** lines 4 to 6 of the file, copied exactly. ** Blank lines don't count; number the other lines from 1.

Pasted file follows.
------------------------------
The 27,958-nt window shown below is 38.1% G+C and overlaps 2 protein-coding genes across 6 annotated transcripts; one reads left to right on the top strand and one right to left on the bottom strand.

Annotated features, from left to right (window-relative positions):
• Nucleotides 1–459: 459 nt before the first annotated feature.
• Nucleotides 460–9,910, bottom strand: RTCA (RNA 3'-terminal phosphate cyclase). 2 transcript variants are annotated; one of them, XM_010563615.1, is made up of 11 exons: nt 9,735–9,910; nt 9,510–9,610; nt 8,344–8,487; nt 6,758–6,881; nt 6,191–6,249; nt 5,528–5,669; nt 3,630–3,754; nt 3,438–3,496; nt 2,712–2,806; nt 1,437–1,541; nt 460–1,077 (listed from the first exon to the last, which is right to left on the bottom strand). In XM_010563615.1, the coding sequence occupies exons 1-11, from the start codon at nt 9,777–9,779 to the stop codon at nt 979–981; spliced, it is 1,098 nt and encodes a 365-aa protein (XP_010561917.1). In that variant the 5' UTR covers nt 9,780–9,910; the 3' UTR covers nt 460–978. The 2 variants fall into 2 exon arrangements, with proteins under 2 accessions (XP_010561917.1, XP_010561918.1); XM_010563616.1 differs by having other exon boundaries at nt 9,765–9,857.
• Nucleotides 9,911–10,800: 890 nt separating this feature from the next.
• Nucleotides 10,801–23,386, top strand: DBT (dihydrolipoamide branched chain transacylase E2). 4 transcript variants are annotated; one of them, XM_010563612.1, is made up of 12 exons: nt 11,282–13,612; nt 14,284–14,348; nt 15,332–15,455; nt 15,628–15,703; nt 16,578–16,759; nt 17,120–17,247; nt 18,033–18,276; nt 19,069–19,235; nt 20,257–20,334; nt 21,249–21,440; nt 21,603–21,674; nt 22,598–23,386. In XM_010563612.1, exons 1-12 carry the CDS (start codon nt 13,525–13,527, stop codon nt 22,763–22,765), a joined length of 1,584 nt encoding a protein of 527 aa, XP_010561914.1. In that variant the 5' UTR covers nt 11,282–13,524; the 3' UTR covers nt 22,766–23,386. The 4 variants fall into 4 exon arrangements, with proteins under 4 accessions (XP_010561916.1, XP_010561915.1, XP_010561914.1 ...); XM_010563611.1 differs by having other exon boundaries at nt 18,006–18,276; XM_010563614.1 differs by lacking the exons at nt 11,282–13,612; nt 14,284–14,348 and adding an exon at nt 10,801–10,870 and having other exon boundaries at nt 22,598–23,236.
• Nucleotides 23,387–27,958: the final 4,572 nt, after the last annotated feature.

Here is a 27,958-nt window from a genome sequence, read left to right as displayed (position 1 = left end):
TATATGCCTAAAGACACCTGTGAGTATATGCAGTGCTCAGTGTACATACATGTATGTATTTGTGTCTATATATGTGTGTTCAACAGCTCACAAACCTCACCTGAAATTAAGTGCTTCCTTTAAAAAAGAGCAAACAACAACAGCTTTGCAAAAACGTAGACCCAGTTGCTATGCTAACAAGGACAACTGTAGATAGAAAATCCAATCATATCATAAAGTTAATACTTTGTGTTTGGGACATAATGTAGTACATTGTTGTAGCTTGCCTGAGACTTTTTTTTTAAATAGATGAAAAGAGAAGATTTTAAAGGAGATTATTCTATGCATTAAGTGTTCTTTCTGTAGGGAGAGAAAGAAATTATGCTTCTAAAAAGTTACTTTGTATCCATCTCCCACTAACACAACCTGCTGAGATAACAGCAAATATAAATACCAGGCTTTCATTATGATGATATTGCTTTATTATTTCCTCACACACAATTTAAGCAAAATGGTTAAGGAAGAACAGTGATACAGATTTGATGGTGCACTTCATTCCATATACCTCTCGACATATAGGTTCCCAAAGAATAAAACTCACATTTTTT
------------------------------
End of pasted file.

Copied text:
• Nucleotides 460–9,910, bottom strand: RTCA (RNA 3'-terminal phosphate cyclase). 2 transcript variants are annotated; one of them, XM_010563615.1, is made up of 11 exons: nt 9,735–9,910; nt 9,510–9,610; nt 8,344–8,487; nt 6,758–6,881; nt 6,191–6,249; nt 5,528–5,669; nt 3,630–3,754; nt 3,438–3,496; nt 2,712–2,806; nt 1,437–1,541; nt 460–1,077 (listed from the first exon to the last, which is right to left on the bottom strand). In XM_010563615.1, the coding sequence occupies exons 1-11, from the start codon at nt 9,777–9,779 to the stop codon at nt 979–981; spliced, it is 1,098 nt and encodes a 365-aa protein (XP_010561917.1). In that variant the 5' UTR covers nt 9,780–9,910; the 3' UTR covers nt 460–978. The 2 variants fall into 2 exon arrangements, with proteins under 2 accessions (XP_010561917.1, XP_010561918.1); XM_010563616.1 differs by having other exon boundaries at nt 9,765–9,857.
• Nucleotides 9,911–10,800: 890 nt separating this feature from the next.
• Nucleotides 10,801–23,386, top strand: DBT (dihydrolipoamide branched chain transacylase E2). 4 transcript variants are annotated; one of them, XM_010563612.1, is made up of 12 exons: nt 11,282–13,612; nt 14,284–14,348; nt 15,332–15,455; nt 15,628–15,703; nt 16,578–16,759; nt 17,120–17,247; nt 18,033–18,276; nt 19,069–19,235; nt 20,257–20,334; nt 21,249–21,440; nt 21,603–21,674; nt 22,598–23,386. In XM_010563612.1, exons 1-12 carry the CDS (start codon nt 13,525–13,527, stop codon nt 22,763–22,765), a joined length of 1,584 nt encoding a protein of 527 aa, XP_010561914.1. In that variant the 5' UTR covers nt 11,282–13,524; the 3' UTR covers nt 22,766–23,386. The 4 variants fall into 4 exon arrangements, with proteins under 4 accessions (XP_010561916.1, XP_010561915.1, XP_010561914.1 ...); XM_010563611.1 differs by having other exon boundaries at nt 18,006–18,276; XM_010563614.1 differs by lacking the exons at nt 11,282–13,612; nt 14,284–14,348 and adding an exon at nt 10,801–10,870 and having other exon boundaries at nt 22,598–23,236.